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UNHCR continues to recommend that asylum seekers should not be returned to Greece

Summary:

New UNHCR report finds Greece has improved its asylum system but serious problems remain and Governments should refrain from returning asylum seekers

Date of Publication:
02 February 2015

UNHCR continues to recommend that asylum seekers should not be returned to Greece

02 February 2015
EIN

The United Nations High Commissioner for Refugees (UNHCR) released a new report on Friday examining the current situation of asylum in Greece.

You can read the 42-page UNHCR Observations on the Current Situation of Asylum in Greece here.

The report is based on an assessment done during the last quarter of 2014.

Notably, the UNHCR report recommends that asylum seekers should still not be returned to Greece. That extends the advice UNHCR first made in 2008.

The report does acknowledge that Greece has made improvements to its asylum system, stating: "Significant improvements have taken place in the quality of the adjudication of asylum claims and of decisions. These include the reduced timeframe under the new procedure for completing the examination of cases at first instance and appeal, the improved quality of interviews and decisions, as well as the observance of procedural guarantees. Some of the limited resources of the Asylum Service have also been used to prioritize the processing of asylum applications of persons in pre-removal detention."

UNHCR says, however, that numerous challenges remain, with the main problems said to include difficulties in accessing the asylum procedure, a continuing backlog of unresolved cases under the old procedure, risk of arbitrary detention, inadequate reception conditions, lack of identification and support for individuals with specific needs, push-backs of people at the border, concerns over integration prospects and support for refugees, and xenophobia and racist violence.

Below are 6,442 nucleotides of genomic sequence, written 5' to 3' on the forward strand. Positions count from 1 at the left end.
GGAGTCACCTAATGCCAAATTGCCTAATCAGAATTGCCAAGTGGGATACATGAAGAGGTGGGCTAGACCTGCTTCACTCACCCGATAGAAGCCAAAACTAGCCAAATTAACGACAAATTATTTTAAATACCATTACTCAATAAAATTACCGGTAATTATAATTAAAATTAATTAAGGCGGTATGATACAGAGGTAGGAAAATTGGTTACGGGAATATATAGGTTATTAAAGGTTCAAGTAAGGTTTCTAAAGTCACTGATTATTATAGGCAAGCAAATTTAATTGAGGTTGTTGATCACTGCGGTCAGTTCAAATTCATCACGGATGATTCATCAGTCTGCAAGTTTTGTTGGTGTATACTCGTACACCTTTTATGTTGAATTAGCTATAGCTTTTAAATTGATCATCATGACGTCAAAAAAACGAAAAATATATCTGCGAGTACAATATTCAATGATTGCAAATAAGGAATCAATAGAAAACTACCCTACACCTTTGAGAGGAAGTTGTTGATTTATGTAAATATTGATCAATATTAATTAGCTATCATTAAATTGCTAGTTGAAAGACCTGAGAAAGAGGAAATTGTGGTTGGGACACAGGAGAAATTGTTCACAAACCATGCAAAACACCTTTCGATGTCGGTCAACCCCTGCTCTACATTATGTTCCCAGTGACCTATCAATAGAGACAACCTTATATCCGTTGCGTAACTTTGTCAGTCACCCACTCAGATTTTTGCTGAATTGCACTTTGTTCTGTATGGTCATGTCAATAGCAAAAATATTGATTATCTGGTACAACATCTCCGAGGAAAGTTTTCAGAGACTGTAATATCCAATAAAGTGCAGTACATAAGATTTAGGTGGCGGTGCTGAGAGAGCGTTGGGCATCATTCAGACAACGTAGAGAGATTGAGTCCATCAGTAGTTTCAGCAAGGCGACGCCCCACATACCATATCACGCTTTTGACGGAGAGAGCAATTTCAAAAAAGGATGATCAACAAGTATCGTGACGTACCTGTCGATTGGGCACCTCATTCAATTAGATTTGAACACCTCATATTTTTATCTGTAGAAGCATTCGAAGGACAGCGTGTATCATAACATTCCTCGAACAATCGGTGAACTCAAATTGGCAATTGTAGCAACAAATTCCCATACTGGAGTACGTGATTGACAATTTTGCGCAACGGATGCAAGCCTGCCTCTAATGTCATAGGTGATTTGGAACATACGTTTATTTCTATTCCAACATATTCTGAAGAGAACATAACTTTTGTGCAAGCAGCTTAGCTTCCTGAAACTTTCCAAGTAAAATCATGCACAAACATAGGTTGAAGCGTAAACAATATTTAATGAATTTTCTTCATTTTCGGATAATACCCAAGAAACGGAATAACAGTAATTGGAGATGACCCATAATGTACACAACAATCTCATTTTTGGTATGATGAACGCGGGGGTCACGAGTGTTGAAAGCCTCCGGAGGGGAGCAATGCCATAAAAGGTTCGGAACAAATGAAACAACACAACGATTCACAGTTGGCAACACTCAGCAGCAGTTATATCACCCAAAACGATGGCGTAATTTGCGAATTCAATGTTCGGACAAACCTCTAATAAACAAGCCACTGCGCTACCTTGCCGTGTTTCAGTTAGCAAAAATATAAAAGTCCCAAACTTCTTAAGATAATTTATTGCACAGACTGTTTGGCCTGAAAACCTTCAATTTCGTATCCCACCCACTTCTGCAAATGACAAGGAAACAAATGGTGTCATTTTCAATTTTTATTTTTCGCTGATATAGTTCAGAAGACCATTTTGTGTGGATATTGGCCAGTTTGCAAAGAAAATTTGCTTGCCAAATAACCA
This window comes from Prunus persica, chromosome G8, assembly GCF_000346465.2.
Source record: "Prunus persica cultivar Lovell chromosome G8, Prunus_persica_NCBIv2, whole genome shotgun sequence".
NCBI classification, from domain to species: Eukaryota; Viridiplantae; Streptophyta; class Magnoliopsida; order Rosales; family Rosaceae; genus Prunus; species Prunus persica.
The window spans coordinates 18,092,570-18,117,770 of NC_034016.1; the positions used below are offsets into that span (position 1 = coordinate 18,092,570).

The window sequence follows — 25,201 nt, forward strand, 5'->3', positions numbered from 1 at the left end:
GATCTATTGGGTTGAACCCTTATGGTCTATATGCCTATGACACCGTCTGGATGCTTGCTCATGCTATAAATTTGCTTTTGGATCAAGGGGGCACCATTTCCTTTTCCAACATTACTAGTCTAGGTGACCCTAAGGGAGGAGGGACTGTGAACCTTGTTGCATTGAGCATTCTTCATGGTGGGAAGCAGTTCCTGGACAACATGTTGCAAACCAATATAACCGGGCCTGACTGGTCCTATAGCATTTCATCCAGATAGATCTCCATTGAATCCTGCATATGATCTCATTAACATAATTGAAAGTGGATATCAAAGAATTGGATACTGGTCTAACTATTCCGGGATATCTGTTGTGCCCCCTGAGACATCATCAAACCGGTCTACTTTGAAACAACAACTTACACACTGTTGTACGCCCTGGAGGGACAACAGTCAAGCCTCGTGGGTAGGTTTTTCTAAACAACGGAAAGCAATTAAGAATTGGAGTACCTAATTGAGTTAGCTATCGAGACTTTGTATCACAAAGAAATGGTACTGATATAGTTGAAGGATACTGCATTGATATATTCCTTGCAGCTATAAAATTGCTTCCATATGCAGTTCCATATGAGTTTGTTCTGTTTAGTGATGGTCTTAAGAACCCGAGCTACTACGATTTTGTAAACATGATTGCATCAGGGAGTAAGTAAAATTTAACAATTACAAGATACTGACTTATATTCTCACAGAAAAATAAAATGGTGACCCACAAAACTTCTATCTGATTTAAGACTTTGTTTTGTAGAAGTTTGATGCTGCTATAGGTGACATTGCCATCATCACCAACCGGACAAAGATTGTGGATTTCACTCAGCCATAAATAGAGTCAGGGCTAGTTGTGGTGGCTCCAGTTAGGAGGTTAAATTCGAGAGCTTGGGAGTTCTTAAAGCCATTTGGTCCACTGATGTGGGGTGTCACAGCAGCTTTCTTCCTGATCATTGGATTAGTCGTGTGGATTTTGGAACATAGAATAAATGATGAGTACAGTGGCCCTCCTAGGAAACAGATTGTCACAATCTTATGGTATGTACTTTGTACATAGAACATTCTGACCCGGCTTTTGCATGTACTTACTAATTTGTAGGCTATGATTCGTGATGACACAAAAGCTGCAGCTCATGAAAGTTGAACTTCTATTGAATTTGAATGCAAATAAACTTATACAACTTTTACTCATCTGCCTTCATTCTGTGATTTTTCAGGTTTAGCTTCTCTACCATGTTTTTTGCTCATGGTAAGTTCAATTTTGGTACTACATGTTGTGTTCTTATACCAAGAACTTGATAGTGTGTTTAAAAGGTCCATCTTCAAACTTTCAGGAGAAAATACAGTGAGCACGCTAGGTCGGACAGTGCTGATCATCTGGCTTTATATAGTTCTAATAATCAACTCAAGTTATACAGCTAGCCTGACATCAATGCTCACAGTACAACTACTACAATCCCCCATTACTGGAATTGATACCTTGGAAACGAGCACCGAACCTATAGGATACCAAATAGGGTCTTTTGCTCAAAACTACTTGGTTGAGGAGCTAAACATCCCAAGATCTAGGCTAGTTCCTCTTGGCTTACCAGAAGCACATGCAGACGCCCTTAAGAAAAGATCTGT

A UNHCR press release further noted: "Integration prospects and related support for refugees are practically non-existent. Many are marginalised or excluded in the absence of concrete integration measures. In addition, refugees face considerable difficulties with family unification, a right that is denied altogether to those provided with subsidiary protection. Finding accommodation is particularly difficult. There are no specific facilities for social housing or any alternative forms of support. Moreover, there is no targeted national strategy to promote employment of refugees, and, as a result, many face destitution."

In light of the situation described, the report's short conclusion simply states that UNHCR continues to advise Governments to refrain from returning asylum seekers to Greece.